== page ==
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Pain-Relief During Labour & Delivery

Analgesia is the full or partial relief of painful sensations. Anaesthesia is usually considered to be a more intense blockage of all sensations, including muscle movement.
Your wishes and your medical condition are important in selecting the type of pain relief administered to you. Be assured that your physicians will prescribe or administer medications only in the amounts and during those stages of labour that are best for the safety and well-being of your baby.
Also, bear in mind that, as the WHO states, "pharmacological methods should never replace personal attention to the labouring woman and tender loving care." [ 3 ]

There are several choices for pain relief during labour. These include:

  1. Intravenous (I.V.) Medication ­ Pain-relieving medications that are injected into a vein or muscle will help dull pain but may not eliminate it completely. These IV medications are usually prescribed by your obstetrician. Because they sometimes make both you and your baby sleepy, they are used mainly during early labour.
  2. Local Anaesthesia ­ Other pain-relieving medications may be injected in the vaginal and rectal areas by the obstetrician at the time of delivery. Theses are local anaesthetics, which provide a numbness or loss of sensation in a small area (e.g. during an episiotomy ).
  3. Regional Blocks ­ Regional blocks can reduce the discomfort of labour and provide either analgesia or anaesthesia. Regional blocks refer to epidural and spinal blocks . They are administered in the lower back, usually by an anaesthesiologist. An epidural block administered below the level of the spinal cord is called a lumbar epidural block , and when given in the tailbone area is a caudal block . Local anaesthetics and other drugs are used for these procedures to reduce or block pain and other sensations over a wider region of the body. Epidural analgesia may be used for labour and vaginal delivery. An epidural block may also be used to provide anaesthesia for a caesarean section. A spinal block may be used to provide labour analgesia or anaesthesia for a caesarean delivery. A combined spinal/epidural block also may be used for labour analgesia and/or anaesthesia in certain cases. Each mother may respond differently to the various epidural medications. Some may have a brief period of decreased uterine contractions. Many, however, are pleasantly surprised to learn that after the epidural medications have made them more comfortable and relaxed, their labour may actually progress faster.

Anaesthesia for Caesarean Births

Epidural , spinal or general anaesthesia may be given safely for cesarean-section deliveries . Choices depend on several factors, including the medical conditions of the mother and baby and, when possible, the mother's preferences.

Epidural block . If the mother-to-be already have a labour epidural catheter in place and then need a caesarean delivery, it is usually possible for the anaesthesiologist to inject additional anaesthetic medication through the same catheter to enhance pain relief safely. This stronger concentration of medication converts the analgesia to anaesthesia Anaesthesia is necessary to numb the entire abdomen completely for the surgical incision.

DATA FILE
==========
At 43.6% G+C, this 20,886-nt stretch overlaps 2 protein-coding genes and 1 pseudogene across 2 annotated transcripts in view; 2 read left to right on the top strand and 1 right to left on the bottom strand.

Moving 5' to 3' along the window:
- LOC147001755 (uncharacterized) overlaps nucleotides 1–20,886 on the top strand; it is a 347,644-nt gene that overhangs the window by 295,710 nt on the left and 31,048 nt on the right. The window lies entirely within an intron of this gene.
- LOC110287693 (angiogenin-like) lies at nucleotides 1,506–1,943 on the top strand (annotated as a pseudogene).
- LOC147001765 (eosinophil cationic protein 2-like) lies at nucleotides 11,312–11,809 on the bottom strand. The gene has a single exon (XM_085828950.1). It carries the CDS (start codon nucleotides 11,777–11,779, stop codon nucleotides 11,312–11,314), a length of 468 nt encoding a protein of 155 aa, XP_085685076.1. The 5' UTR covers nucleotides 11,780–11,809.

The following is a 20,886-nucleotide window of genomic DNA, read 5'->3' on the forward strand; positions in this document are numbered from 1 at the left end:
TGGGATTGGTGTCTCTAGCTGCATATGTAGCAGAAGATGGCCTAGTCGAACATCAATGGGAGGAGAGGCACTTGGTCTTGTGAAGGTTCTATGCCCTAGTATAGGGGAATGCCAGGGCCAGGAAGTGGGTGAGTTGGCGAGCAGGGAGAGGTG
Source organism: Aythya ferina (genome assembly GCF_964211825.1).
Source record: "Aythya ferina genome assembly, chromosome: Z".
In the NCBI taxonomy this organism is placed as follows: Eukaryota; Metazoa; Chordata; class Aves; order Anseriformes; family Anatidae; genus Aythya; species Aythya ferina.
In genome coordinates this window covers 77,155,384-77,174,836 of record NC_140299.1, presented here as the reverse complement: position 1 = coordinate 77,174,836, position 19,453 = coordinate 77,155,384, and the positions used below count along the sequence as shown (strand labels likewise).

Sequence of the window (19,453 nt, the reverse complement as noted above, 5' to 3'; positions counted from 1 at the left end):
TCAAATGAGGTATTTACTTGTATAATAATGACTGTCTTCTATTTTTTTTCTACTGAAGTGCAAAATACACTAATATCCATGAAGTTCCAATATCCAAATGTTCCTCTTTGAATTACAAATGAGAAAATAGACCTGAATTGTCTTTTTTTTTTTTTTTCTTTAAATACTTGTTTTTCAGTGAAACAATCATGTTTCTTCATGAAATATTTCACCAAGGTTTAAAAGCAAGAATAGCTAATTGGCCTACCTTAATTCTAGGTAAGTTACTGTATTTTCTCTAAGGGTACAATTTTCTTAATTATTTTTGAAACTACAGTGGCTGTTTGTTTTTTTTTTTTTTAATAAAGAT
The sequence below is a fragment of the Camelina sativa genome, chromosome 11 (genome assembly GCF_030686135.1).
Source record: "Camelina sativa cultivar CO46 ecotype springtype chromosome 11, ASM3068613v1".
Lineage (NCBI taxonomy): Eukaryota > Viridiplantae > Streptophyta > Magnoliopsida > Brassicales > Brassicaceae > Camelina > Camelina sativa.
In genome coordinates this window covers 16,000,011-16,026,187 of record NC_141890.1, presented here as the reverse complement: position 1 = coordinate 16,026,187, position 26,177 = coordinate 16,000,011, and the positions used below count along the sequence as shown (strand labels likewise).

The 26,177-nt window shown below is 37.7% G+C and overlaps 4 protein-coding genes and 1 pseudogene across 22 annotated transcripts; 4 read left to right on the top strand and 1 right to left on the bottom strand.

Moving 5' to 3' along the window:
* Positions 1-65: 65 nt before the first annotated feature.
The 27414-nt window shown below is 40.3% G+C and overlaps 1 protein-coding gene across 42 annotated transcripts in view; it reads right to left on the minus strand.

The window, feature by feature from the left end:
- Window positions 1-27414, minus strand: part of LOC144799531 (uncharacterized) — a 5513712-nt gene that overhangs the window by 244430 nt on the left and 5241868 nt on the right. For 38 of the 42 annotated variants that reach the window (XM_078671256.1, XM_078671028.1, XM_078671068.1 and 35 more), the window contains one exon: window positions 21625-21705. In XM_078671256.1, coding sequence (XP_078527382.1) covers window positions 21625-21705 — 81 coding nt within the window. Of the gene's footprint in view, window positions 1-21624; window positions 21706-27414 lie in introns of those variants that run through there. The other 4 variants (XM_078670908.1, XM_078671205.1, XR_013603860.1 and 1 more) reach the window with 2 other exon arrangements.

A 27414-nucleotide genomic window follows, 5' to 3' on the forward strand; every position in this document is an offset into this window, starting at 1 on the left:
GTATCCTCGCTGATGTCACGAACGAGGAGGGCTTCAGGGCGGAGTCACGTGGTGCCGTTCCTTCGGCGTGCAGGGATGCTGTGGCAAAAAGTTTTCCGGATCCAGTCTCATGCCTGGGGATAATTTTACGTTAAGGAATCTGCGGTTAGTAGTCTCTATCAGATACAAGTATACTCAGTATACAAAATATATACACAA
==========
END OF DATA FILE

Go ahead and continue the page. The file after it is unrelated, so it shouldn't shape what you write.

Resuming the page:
Spinal anaesthesia is given using a much thinner needle in the same location of the back where an epidural block is placed. The main differences are that a much smaller dose of anaesthetic medication is needed for a spinal block, and it is injected into the sac of spinal fluid below the level of the spinal cord. Once the spinal anaesthetic medication is injected, the onset of numbness is quite rapid.

General anaesthesia is used when a regional block is not possible or is not the best choice for medical or other reasons. It can be started quickly and causes a rapid loss of consciousness. It is used when an urgent vaginal or caesarean delivery is required, as in rare instances of problems with the baby or vaginal bleeding. In these circumstances, general anaesthesia is quite safe for the baby.
One of the most significant concerns during general anaesthesia is whether there is food or liquids in the mother's stomach. During unconsciousness, aspiration could occur, meaning that some stomach contents could come up and then go into the lungs. Here they could possibly cause pneumonia. The anaesthesiologist, therefore, takes extra precautions to protect the mother's lungs, such as placing a breathing tube into her mouth and windpipe after she has been anaesthetised.

Please discuss your anaesthesia-related questions or concerns with your obstetrician/health care provider.

For further, more detailed information on this topic, please refer to the reference source for this page.

The information in this page is presented in summarised form and has been taken from the following source(s):
1. American Society of Anaesthesiologists: http://www.asahq.org/
2. The Society for Obstetric Anaesthesia & Perinatology, U.S.A.: http://www.soap.org/
3. Care in Normal Birth: A Practical Guide. Report of a Technical Working Group, World Health Organisation, Department of Reproductive Health and Research, 1999. http://www.who.org


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Pain-relief Delivery
Analgesia Anaesthesia
 

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  http://www.hon.ch/Dossier/MotherChild/birth/labour_painrelief.html Last modified: Jun 24 2002